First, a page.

Review of ‘Night Tide’ by Anna Burke
You know how girls are told that if a boy pulls their hair, it’s because he likes them? It’s terrible parenting but that’s what I was reminded of when reading about Lillian and Ivy. They also remind me of the tantrums kids throw when there’s too much happening and they can’t contain all the excitement. Ivy and Lillian together are their very own brand of sensory overload. As overwhelming as it sounds, it’s actually beautiful and powerful. ‘Spindrift’, the first Seal Cove Romance, was one of my favourite 2020 books, I’m already convinced ‘Night Tide’ will be on my 2021 list.
Ivy Holden is the new vet at the Seal Cove Veterinary Clinic, where Lillian Lee works. Ivy was Lillian’s nemesis in veterinary school, hatred pulsing between them at first sight. Seal Cove is Lillian’s safe place and Ivy’s presence disrupts the life she’s carefully constructed, a life already upset by a recent breakup. Even though Ivy seems to have somewhat mellowed in the six years since graduation, Lillian can’t bring herself to trust her. They also apparently can’t stop hurting each other any more than they can stop wanting each other, and they keep letting the pressure out in all the wrong ways.
There are so many layers to this story. On the surface is mutual hatred. Lillian hates Ivy because she’s rich and privileged and arrogant but she also hates that she forces her to reflect on her own privileges. Lillian grew up with two mothers, one of whom isn’t white, and while she’s witnessed racism against her non-biological mother, she’s never been a direct victim herself. Nothing, however, has ever come easily to her, except for her moms’ love and support. Ivy, on the other hand, loves her privileges but won’t be reduced to them. She’s a lot more complex and interesting than the mean girl persona she tried to convince Lillian of.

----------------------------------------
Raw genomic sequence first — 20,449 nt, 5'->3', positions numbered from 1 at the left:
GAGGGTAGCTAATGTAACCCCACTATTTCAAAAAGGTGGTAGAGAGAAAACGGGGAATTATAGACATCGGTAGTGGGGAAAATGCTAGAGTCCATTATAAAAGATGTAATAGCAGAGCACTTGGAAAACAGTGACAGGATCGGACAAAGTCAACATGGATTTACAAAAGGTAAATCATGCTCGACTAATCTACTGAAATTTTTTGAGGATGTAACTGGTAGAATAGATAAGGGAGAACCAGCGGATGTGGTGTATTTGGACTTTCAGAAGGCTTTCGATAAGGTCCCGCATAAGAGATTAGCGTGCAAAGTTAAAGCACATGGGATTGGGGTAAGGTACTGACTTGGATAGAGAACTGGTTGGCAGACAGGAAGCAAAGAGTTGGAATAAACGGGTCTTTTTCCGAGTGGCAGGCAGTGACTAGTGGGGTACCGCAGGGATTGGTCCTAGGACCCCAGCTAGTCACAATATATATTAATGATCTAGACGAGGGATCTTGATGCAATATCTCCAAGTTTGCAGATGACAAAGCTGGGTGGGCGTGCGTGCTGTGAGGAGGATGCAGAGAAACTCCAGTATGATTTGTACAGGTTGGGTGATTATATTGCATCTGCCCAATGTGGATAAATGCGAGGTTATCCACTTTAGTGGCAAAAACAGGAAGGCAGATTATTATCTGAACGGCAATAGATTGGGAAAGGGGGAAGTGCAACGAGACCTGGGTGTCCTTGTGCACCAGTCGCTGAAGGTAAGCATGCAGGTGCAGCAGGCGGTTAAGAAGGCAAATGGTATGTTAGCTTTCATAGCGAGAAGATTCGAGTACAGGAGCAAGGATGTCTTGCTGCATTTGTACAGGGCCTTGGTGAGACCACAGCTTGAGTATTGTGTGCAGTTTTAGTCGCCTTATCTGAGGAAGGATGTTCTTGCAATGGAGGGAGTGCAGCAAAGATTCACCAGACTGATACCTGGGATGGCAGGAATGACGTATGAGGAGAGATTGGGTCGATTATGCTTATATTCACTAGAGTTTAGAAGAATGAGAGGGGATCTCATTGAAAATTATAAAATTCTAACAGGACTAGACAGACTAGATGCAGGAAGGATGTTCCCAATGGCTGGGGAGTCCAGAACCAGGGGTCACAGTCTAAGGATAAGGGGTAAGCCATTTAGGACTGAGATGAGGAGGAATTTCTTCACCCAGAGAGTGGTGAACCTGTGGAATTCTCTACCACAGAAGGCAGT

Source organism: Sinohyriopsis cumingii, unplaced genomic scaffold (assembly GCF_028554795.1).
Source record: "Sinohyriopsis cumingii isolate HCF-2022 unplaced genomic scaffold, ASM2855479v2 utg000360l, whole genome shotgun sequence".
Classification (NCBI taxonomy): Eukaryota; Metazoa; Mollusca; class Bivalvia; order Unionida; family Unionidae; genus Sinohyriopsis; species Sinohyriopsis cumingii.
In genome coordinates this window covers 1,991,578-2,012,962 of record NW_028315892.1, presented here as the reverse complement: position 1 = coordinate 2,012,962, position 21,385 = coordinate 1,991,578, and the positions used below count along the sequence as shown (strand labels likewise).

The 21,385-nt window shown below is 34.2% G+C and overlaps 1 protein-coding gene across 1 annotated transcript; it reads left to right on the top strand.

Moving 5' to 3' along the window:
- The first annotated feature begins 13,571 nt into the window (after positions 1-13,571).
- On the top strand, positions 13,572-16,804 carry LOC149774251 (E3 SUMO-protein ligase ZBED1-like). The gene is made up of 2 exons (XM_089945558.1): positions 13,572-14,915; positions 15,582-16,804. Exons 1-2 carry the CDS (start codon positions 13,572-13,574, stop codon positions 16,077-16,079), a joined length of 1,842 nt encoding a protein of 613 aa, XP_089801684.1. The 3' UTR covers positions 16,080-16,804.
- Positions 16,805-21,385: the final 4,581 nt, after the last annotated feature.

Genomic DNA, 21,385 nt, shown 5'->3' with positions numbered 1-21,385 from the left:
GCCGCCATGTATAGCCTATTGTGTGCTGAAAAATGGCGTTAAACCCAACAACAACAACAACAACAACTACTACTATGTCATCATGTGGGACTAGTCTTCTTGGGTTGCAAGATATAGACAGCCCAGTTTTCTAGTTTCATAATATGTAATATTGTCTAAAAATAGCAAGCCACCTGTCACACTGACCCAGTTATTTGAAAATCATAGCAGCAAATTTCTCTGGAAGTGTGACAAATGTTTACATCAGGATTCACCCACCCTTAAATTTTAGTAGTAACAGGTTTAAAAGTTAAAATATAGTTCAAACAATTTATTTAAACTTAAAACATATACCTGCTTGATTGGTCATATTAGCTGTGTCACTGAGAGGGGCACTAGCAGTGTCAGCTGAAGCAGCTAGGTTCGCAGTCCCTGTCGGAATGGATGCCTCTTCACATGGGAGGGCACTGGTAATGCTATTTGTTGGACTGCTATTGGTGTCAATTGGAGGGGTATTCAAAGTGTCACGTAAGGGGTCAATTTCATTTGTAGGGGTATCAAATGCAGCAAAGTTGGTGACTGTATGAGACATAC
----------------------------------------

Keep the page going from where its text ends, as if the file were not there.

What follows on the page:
Ivy’s seemingly effortless life comes with a certain amount of pressure to be perfect and what she feels is conditional love from her parents, which makes explaining why she left Colorado for Maine all the more difficult. Ivy lives with chronic pain but as terrified as she is of her feelings for Lillian, she’s even more terrified of the pity disclosing her condition would entail.
There’s so much more to ‘Night Tide’ than hatred and privilege and irresistible lust and passion so strong you don’t know what to do with it but I won’t delve further into the depths of this book and its characters. You don’t want my take, you want the real thing, and to read this book as soon as it’s available to you. It’s raw and rough and pretty much perfect.
On a side note, keep your eyes peeled for a mention of Ruth Bader Ginsburg, a Captain Marvel t-shirt and an ice cream parlor, then a witch, wasps and the East Australian Current. Don’t let these combos distract you from the story but let’s admire the way Anna Burke inserted them into her writing.
I’m sure ‘Night Tide’ could be read as a standalone but why would you want to do that when ‘Spindrift‘ was one of the best books of 2020? Lillian and Ivy don’t exist in a vacuum, there’s a whole network of friends and coworkers Anna Burke introduced in Spindrift, which you’ll enjoy even more in Night Tide if you’re already familiar with them. Also, I didn’t mention the animals but of course, there are animals.
There’s probably a lot more of Lillian and Ivy in me than I thought because damn, I love how much Anna Burke’s books hurt. It takes a very talented writer to get away with such an unhealthy relationship and make the reader nevertheless root for the characters to make it work somehow, to get out of the spiral of hell and find their way to happiness.